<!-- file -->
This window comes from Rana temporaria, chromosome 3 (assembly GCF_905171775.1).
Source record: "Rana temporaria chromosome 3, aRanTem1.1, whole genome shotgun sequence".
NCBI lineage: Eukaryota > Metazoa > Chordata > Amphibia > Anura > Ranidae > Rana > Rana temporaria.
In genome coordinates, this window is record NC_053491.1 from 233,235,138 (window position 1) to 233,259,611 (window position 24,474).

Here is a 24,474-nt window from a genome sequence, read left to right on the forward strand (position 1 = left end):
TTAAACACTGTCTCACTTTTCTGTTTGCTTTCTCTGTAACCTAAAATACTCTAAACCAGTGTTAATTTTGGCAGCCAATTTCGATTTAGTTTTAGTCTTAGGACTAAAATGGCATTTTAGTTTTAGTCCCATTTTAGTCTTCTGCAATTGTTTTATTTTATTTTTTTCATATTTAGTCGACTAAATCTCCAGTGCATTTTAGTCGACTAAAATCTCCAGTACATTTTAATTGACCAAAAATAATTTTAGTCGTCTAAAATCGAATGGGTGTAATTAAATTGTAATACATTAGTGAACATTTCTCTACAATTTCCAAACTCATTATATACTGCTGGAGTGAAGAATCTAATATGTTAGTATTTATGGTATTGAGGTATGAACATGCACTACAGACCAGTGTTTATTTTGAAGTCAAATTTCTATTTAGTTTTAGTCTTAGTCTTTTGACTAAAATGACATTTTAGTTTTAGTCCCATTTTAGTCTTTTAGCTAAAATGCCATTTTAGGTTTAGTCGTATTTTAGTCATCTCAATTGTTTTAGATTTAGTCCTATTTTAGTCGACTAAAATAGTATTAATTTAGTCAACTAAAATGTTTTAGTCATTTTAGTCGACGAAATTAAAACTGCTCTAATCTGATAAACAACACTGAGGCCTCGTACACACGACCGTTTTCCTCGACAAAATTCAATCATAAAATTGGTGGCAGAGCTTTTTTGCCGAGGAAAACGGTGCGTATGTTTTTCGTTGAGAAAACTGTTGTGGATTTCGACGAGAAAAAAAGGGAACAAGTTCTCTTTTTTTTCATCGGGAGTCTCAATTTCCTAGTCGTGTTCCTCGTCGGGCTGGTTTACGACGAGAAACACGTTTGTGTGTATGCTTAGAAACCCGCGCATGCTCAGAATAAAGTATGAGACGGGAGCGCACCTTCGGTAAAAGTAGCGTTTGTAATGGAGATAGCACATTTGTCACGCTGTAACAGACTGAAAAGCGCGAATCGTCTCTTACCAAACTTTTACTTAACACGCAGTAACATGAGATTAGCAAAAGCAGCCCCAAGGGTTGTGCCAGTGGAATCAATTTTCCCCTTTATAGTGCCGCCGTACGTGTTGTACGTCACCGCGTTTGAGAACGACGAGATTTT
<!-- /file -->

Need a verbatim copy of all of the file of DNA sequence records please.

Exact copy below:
This window comes from Rana temporaria, chromosome 3 (assembly GCF_905171775.1).
Source record: "Rana temporaria chromosome 3, aRanTem1.1, whole genome shotgun sequence".
NCBI lineage: Eukaryota > Metazoa > Chordata > Amphibia > Anura > Ranidae > Rana > Rana temporaria.
In genome coordinates, this window is record NC_053491.1 from 233,235,138 (window position 1) to 233,259,611 (window position 24,474).

Here is a 24,474-nt window from a genome sequence, read left to right on the forward strand (position 1 = left end):
TTAAACACTGTCTCACTTTTCTGTTTGCTTTCTCTGTAACCTAAAATACTCTAAACCAGTGTTAATTTTGGCAGCCAATTTCGATTTAGTTTTAGTCTTAGGACTAAAATGGCATTTTAGTTTTAGTCCCATTTTAGTCTTCTGCAATTGTTTTATTTTATTTTTTTCATATTTAGTCGACTAAATCTCCAGTGCATTTTAGTCGACTAAAATCTCCAGTACATTTTAATTGACCAAAAATAATTTTAGTCGTCTAAAATCGAATGGGTGTAATTAAATTGTAATACATTAGTGAACATTTCTCTACAATTTCCAAACTCATTATATACTGCTGGAGTGAAGAATCTAATATGTTAGTATTTATGGTATTGAGGTATGAACATGCACTACAGACCAGTGTTTATTTTGAAGTCAAATTTCTATTTAGTTTTAGTCTTAGTCTTTTGACTAAAATGACATTTTAGTTTTAGTCCCATTTTAGTCTTTTAGCTAAAATGCCATTTTAGGTTTAGTCGTATTTTAGTCATCTCAATTGTTTTAGATTTAGTCCTATTTTAGTCGACTAAAATAGTATTAATTTAGTCAACTAAAATGTTTTAGTCATTTTAGTCGACGAAATTAAAACTGCTCTAATCTGATAAACAACACTGAGGCCTCGTACACACGACCGTTTTCCTCGACAAAATTCAATCATAAAATTGGTGGCAGAGCTTTTTTGCCGAGGAAAACGGTGCGTATGTTTTTCGTTGAGAAAACTGTTGTGGATTTCGACGAGAAAAAAAGGGAACAAGTTCTCTTTTTTTTCATCGGGAGTCTCAATTTCCTAGTCGTGTTCCTCGTCGGGCTGGTTTACGACGAGAAACACGTTTGTGTGTATGCTTAGAAACCCGCGCATGCTCAGAATAAAGTATGAGACGGGAGCGCACCTTCGGTAAAAGTAGCGTTTGTAATGGAGATAGCACATTTGTCACGCTGTAACAGACTGAAAAGCGCGAATCGTCTCTTACCAAACTTTTACTTAACACGCAGTAACATGAGATTAGCAAAAGCAGCCCCAAGGGTTGTGCCAGTGGAATCAATTTTCCCCTTTATAGTGCCGCCGTACGTGTTGTACGTCACCGCGTTTGAGAACGACGAGATTTT